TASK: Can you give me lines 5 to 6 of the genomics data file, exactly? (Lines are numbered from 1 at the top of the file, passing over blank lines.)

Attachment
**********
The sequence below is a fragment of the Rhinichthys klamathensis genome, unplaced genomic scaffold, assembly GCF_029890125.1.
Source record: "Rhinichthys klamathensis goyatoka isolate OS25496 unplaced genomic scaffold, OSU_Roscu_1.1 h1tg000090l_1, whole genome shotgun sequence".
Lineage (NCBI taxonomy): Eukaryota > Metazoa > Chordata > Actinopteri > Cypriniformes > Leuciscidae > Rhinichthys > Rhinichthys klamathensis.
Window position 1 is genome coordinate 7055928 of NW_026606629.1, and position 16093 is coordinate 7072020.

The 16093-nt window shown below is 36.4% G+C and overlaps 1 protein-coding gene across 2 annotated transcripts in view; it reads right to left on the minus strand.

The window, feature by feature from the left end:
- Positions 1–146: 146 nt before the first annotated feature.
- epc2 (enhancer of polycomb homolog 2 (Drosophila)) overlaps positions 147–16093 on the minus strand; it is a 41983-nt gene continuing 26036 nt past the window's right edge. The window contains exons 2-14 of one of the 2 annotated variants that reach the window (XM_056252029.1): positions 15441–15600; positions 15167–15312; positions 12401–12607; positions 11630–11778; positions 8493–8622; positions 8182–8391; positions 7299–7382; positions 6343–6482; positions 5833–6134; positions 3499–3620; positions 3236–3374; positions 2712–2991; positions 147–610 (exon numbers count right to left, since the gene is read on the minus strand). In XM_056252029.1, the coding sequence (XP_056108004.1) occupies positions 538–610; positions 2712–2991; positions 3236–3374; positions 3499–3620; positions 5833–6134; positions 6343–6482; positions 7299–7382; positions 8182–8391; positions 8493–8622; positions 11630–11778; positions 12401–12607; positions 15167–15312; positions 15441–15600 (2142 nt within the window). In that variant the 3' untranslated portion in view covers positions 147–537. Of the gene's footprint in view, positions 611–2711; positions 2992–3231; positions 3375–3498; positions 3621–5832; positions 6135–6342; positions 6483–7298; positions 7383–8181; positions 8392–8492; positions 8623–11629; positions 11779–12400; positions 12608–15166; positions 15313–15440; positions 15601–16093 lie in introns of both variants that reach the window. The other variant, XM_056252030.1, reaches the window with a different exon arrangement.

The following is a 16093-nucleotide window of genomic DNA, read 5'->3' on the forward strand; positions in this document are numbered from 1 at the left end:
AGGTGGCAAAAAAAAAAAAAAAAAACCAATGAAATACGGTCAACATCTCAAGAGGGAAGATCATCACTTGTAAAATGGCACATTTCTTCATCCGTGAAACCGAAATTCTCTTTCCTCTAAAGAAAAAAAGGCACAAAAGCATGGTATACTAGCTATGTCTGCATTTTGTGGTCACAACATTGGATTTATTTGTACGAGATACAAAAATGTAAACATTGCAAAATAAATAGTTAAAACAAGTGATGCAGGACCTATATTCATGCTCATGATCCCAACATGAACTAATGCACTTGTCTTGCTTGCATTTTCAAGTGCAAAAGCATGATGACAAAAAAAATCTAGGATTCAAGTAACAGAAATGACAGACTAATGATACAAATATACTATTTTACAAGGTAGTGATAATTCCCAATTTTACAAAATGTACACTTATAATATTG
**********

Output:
The 16093-nt window shown below is 36.4% G+C and overlaps 1 protein-coding gene across 2 annotated transcripts in view; it reads right to left on the minus strand.

The window, feature by feature from the left end: